April 29, 2020
(I have corrected the numbers in this post in response to a comment by Joe pointing out my mistake.)
Apparently the New York Times thinks we should give this person lots of money or at least that we should hear her argument that we should give her lots of money. Jackie Victor, the owner of a bakery that had employed 135 people is unhappy that the loan she got through the Paycheck Protection Program will only be forgiven for the portion spent on wages, rent, and other limited categories of expenses.
Ms. Victor complains that this money must be spent within 60 days, which apparently is finding difficult to do. The portion not spent on designated expenses over this period is a near zero interest loan that must be paid back over the next 18 months. Ms. Victor thinks this is too short a period of time she wants it to be ten years.
Let’s see how much money Ms. Victor gets under this program. If her workers’ compensation averaged $40,000 a year, then she would be eligible for a loan of $1,225,000 under the program. Let’s say that she is not able to maintain her full staff (she indicates that some do not want to come back to work because of health or family considerations, also demand has fallen sharply).
Suppose she only spends $1 million on salary and the other allowable expenses. This $1 million is then forgiven. It’s a grant. The other $225,000 is a loan on which she will pay 1.0 percent annual interest over the 18 month term of the loan. Let’s say, generously, that she otherwise could have borrowed money at a 4.0 percent interest. This means that we have effectively given her another $6,750 as an interest rate subsidy. That makes the total amount given to Ms. Victor to maintain her business is $1,006,750 or a bit less than 630 food stamp person years.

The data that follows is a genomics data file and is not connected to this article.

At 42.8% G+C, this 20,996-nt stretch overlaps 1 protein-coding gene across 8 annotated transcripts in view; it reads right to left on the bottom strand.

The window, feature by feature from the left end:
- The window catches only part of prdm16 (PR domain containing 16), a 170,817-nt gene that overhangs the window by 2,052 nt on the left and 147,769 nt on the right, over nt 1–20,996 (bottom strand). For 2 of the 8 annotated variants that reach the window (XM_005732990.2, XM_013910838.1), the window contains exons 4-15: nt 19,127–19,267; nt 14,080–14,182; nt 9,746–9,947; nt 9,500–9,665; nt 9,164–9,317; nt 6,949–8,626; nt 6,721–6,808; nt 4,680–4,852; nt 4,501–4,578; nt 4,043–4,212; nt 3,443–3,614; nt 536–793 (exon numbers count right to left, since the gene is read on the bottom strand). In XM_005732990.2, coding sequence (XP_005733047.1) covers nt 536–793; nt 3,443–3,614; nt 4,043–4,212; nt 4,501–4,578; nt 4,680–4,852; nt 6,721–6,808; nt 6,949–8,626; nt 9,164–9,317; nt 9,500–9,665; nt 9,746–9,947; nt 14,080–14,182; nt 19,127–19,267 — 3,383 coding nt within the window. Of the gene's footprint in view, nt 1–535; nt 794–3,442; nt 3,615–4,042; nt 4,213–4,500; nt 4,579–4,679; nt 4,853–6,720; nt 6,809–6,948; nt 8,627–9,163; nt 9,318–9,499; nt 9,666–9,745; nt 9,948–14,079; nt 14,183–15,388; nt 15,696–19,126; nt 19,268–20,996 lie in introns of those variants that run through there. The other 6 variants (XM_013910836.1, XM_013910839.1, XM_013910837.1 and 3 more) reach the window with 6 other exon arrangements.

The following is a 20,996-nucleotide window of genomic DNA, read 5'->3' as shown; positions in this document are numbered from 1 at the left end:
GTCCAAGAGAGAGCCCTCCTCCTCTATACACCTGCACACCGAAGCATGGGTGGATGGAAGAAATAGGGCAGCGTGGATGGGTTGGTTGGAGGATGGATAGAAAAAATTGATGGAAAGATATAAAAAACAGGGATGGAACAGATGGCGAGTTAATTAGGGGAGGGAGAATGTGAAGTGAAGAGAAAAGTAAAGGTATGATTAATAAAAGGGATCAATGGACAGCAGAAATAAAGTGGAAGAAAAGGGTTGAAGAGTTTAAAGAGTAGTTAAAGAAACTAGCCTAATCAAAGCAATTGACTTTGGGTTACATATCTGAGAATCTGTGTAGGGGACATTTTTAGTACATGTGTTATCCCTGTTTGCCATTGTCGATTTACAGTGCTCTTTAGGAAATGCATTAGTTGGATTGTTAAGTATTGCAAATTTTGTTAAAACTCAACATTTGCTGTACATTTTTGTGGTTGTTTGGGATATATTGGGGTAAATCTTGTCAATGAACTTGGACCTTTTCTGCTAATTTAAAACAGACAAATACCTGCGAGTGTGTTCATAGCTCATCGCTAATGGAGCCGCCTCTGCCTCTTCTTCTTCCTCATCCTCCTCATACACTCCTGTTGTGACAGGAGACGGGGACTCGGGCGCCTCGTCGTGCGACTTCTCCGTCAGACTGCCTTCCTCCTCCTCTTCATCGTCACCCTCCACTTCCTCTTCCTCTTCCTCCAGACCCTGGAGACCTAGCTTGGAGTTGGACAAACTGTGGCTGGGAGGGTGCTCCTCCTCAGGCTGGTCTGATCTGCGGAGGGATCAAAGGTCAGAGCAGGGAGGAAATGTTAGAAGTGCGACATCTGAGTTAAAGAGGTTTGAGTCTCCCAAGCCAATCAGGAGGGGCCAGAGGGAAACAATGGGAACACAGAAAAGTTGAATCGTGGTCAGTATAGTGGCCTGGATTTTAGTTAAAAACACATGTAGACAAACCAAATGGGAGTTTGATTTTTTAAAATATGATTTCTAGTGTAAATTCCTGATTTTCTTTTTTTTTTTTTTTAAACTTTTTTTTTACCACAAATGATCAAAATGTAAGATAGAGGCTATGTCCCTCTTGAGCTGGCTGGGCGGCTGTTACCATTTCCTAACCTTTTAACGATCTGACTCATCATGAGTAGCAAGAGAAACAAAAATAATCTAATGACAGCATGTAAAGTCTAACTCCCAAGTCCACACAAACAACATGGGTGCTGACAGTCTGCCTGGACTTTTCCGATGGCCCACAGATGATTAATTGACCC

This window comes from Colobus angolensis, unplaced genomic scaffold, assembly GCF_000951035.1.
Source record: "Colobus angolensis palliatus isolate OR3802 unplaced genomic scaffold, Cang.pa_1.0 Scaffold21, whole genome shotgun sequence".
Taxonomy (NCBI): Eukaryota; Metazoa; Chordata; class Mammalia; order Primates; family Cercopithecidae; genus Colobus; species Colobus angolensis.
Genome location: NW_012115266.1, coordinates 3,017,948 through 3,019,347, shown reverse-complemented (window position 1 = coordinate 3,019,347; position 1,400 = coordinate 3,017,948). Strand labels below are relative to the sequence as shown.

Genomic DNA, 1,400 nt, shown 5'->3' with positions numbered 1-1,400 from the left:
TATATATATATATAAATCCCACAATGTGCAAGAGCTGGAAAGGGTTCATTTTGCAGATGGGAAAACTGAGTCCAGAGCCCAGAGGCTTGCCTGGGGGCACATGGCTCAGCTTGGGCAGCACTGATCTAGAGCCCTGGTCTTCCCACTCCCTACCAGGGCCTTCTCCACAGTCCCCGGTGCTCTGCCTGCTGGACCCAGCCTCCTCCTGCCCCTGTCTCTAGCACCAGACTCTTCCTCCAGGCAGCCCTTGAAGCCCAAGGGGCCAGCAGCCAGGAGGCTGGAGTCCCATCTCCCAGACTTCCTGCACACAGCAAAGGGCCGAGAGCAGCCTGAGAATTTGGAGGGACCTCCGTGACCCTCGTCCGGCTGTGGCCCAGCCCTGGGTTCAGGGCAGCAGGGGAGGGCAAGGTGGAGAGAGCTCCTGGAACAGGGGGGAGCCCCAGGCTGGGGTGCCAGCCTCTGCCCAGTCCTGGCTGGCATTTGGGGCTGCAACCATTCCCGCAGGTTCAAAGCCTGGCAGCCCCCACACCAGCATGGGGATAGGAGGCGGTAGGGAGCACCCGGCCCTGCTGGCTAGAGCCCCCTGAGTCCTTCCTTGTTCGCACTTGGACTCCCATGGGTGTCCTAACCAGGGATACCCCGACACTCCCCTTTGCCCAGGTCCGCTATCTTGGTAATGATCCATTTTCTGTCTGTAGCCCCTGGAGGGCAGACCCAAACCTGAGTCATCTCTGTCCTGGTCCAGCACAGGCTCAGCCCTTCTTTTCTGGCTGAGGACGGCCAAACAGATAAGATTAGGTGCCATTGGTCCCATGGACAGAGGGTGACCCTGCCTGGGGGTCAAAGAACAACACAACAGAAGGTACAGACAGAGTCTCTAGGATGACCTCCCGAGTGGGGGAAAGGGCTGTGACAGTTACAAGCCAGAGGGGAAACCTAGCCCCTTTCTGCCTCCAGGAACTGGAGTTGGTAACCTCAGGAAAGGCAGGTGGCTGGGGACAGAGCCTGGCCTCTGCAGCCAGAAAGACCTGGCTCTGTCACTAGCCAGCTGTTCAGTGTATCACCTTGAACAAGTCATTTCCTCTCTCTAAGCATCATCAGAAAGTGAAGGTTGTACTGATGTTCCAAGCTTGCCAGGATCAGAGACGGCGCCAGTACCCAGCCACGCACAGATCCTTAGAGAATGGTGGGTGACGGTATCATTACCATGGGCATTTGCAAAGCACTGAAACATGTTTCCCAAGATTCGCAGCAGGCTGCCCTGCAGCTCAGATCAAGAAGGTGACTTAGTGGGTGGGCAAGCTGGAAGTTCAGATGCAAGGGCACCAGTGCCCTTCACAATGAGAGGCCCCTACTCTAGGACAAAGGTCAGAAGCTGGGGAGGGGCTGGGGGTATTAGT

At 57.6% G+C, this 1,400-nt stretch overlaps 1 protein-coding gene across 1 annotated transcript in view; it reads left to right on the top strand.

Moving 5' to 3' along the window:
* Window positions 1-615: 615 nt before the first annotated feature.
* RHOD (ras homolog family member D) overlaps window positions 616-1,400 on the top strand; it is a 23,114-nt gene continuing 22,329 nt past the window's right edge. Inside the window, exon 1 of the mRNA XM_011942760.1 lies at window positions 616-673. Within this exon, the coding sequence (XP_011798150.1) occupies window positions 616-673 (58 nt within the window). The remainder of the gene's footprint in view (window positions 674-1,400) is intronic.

This may be a reasonable payment in order to keep 135 people employed through this crisis, but if Ms. Victor is not going to keep anywhere near this number of people employed, then perhaps we are paying too much. We have a clear public interest in keeping these bakery workers employed, we have no obvious interest in ensuring that Ms. Victor is able to maintain a profitable business.
The paycheck protection program is appropriately designed to keep workers employed through the crisis. If it doesn’t meet Ms. Victor’s needs for restructuring her business, it is hard to see that as a problem.